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VOLUME 25 , ISSUE 2 ( February, 2024 ) > List of Articles


Examining the Effects of Asiaticoside on Dental Pulp Stem Cell Viability and Proliferation: A Promising Approach to Root Canal Treatment

Mohammad J Alazemi, Manal F Badawi, Mohamed G Elbeltagy, Amany E Badr

Keywords : Asiaticoside, Calcium hydroxide, Intracanal medicament, Triple antibiotic paste

Citation Information : Alazemi MJ, Badawi MF, Elbeltagy MG, Badr AE. Examining the Effects of Asiaticoside on Dental Pulp Stem Cell Viability and Proliferation: A Promising Approach to Root Canal Treatment. J Contemp Dent Pract 2024; 25 (2):118-127.

DOI: 10.5005/jp-journals-10024-3636

License: CC BY-NC 4.0

Published Online: 14-03-2024

Copyright Statement:  Copyright © 2024; The Author(s).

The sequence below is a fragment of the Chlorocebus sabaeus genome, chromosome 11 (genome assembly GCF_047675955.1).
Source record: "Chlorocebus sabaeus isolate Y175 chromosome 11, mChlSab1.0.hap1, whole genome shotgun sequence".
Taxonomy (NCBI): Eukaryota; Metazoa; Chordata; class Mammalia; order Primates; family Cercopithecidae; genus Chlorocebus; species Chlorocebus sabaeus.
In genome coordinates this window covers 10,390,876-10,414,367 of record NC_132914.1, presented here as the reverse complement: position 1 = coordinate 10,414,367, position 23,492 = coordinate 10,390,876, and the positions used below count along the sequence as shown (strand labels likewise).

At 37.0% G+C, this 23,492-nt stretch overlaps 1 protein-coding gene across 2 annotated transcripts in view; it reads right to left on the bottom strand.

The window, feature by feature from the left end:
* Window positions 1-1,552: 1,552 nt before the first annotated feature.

Aim: This study aims to evaluate the impact of asiaticoside (AC) on the viability and proliferation of dental pulp stem cells (DPSCs), considering the known negative effects of routinely used intracanal medicaments. This evaluation will be compared with the outcomes from using traditional intracanal medicaments, specifically triple antibiotic paste (TAP) and calcium hydroxide [Ca(OH)2]. Materials and methods: The DPSCs were obtained from the third molars of an adult donor. The application of flow cytometry was employed to do a phenotypic analysis on DPSCs using CD90, CD73, CD105, CD34, CD14, and CD45 antibodies. The methylthiazol tetrazolium (MTT) assay was employed to assess cellular viability. The cells were treated with different concentrations of TAP and Ca(OH)2 (5, 2.5, 1, 0.5, and 0.25 mg/mL), along with AC (100, 50, 25, 12.5, and 6.25 µM). A cell proliferation rate was performed at 3, 5, and 7 days. Results: The characterization of DPSCs was conducted by flow cytometry analysis, which verified the presence of mesenchymal cell surface antigen molecules (CD105, CD73, and CD90) and demonstrated the absence of hematopoietic markers (CD34, CD45, and CD14). Cells treated with concentrations over 0.5 mg/mL of TAP and Ca(OH)2 showed a notable reduction in cell viability in comparison to the untreated cells (p < 0.05). Additionally, the cells treated with different concentrations of AC 12.5, 6.25, 25, and 50 µM did not differ significantly from the untreated cells (p > 0.05). Nevertheless, cells treated with concentrations of 100 µM showed a significant reduction in viability compared to the untreated cells (p < 0.05). After a period of 7 days, it was noted that cells exposed to three different concentrations of AC (50, 25, and 12.5 µM) had a notable rise in cell density in comparison to TAP and Ca(OH)2 (p < 0.05). Furthermore, cells that were exposed to a concentration of 12.5 µM exhibited the highest cell density. Conclusion: The cellular viability of the AC-treated cells was superior to that of the TAP and Ca(OH)2-treated cells. Moreover, the AC with a concentration of 12.5 µM had the highest degree of proliferation. Clinical significance: This study underscores the importance of evaluating alternative root canal medicaments and their effects on DPSCs’ growth and vitality. The findings on AC, particularly its influence on the survival and proliferation of DPSCs, offer valuable insights for its probable use as an intracanal medication. This research contributes to the ongoing efforts to identify safer and more effective intracanal treatments, which are crucial for enhancing patient outcomes in endodontic procedures.

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